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Former Massey CEO puts UBB blame on MSHA; outlines positions at campaign town hall


The Register-Herald

Former Massey CEO Don Blankenship, who is running for U.S. Senate as a Republican, speaks with John A. Roark, from Coal City, prior to a town hall meeting at the Beckley-Raleigh County Convention Center in Beckley on Thursday.
(Register-Herald photo by Chris Jackson)

BECKLEY, W.Va. — About 75 people gathered Thursday to hear former Massey Energy CEO and U.S. Senate candidate Don Blankenship make a campaign pitch at a town hall style meeting at Beckley-Raleigh County Convention Center. The campaign stop was the second for Blankenship in the Republican primary race.

Blankenship was released from federal prison earlier this year after serving one year on a misdemeanor conviction of conspiracy to violate mine safety laws in the April 2010 explosion at Upper Big Branch Mine at a Massey subsidiary near Marsh Fork, which killed 29 men.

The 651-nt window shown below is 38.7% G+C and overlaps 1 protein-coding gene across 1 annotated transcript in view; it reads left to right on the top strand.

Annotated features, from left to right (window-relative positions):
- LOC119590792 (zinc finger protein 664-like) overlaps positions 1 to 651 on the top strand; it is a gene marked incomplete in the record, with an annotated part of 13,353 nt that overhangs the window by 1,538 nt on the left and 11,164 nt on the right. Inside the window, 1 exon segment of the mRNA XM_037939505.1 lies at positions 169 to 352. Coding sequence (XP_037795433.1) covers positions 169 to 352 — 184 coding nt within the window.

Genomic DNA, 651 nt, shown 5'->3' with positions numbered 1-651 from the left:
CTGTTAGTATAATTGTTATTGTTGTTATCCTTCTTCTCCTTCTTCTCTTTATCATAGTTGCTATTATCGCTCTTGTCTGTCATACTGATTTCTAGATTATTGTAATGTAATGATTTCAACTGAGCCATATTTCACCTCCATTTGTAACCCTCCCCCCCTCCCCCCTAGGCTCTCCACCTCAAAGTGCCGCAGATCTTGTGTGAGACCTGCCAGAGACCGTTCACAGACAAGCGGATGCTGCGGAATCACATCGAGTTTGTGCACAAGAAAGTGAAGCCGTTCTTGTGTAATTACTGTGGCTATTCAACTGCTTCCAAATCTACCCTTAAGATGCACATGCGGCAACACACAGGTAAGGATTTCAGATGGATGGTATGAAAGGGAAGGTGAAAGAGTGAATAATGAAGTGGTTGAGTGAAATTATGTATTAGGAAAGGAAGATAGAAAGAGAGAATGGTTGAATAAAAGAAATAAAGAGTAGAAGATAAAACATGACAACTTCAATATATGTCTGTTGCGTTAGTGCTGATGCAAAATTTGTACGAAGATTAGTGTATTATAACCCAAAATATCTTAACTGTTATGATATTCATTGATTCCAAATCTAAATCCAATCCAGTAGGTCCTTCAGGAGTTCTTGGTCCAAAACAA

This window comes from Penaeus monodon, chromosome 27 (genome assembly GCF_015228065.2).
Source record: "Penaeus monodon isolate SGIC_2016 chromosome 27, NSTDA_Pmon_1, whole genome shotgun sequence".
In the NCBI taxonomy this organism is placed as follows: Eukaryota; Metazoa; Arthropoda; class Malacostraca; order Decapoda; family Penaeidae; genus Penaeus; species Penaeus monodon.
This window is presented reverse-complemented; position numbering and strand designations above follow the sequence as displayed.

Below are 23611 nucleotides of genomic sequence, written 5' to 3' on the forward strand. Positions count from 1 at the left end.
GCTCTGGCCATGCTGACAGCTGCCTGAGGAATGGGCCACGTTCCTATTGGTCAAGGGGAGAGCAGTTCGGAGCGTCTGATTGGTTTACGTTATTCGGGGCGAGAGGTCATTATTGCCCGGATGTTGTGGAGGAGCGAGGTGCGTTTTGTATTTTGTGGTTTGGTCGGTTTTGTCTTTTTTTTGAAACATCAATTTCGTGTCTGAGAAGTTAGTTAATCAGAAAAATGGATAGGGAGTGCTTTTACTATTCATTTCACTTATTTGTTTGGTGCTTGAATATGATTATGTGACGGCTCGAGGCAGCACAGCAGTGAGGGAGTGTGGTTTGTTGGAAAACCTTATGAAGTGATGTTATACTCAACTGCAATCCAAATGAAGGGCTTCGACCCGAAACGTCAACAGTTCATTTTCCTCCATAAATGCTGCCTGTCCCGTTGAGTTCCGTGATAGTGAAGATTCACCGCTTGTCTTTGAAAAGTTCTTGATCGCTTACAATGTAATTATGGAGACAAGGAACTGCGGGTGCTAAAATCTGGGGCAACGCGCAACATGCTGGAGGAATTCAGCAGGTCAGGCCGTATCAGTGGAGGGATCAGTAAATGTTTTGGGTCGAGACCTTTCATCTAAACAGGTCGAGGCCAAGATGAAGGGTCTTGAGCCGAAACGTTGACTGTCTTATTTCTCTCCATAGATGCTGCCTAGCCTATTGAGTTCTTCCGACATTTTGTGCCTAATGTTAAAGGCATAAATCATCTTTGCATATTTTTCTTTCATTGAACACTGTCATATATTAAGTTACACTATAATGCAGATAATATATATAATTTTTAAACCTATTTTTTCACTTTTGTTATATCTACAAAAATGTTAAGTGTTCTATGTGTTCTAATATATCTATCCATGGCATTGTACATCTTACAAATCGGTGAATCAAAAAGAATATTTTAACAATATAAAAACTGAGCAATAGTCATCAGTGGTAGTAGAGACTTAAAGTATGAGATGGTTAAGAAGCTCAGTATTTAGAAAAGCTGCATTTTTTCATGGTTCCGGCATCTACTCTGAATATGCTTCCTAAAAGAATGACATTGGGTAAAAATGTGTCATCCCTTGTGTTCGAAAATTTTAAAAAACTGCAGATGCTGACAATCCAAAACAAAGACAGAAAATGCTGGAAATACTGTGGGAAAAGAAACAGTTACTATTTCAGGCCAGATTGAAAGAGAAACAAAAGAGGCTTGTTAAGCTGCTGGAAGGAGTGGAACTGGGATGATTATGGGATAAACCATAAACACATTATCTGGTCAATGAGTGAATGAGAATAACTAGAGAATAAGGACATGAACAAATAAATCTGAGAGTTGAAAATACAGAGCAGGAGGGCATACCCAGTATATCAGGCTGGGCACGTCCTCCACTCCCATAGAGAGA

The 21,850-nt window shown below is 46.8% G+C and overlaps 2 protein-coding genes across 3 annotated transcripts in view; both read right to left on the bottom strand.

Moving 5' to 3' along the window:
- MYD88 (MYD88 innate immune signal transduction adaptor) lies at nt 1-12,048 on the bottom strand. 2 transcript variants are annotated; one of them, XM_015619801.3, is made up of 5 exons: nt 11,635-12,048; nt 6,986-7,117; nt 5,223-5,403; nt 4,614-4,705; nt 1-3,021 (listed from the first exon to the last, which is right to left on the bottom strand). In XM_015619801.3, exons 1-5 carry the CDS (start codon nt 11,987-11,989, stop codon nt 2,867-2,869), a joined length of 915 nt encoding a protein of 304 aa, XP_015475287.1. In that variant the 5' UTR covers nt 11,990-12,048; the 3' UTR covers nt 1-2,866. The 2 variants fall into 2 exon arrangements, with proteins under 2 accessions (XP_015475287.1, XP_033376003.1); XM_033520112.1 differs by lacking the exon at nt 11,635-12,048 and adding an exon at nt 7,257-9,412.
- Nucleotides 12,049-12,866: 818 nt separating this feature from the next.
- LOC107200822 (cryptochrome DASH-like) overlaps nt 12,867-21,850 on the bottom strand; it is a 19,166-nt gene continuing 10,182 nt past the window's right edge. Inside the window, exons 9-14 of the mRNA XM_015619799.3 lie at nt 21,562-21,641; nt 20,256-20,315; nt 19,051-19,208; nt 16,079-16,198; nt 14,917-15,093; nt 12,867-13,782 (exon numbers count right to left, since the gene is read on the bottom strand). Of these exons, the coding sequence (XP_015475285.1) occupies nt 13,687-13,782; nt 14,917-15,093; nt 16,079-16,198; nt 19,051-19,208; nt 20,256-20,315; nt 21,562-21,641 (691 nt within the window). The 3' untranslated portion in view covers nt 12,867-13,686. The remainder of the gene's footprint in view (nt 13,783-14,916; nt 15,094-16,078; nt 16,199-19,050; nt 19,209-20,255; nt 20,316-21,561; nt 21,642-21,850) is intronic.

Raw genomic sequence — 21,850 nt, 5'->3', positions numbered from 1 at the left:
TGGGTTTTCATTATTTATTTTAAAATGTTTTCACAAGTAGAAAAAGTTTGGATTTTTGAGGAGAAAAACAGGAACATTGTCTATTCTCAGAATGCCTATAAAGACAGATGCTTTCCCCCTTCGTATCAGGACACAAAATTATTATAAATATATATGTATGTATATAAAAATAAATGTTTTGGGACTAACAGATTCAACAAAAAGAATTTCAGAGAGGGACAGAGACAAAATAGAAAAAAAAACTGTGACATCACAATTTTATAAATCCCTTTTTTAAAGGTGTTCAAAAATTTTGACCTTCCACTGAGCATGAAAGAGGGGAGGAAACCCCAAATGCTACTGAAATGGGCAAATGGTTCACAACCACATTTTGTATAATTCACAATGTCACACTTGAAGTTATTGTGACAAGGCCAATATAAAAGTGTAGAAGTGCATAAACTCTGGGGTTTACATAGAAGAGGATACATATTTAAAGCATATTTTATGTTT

Blankenship and a few miners at the event Thursday said that MSHA, the federal agency responsible for both enforcing regulations and investigating mine safety events, was responsible for the ventilation plan that resulted in the deadly explosion. “I’m not anti-MSHA,” Blankenship said. “I just think these guys made a horrible mistake.”

Blankenship theorized that the Aracoma Alma Mine accident in 2006, caused when a conveyor belt caught fire, led MSHA investigators from Pennsylania to take the position that southern West Virginia mines did not need belt air and forced them to cut belt air entry, reducing mine ventilation by half.

“That’s why the mine exploded,” he said, adding, “I don’t think they intended to blow the mine up.

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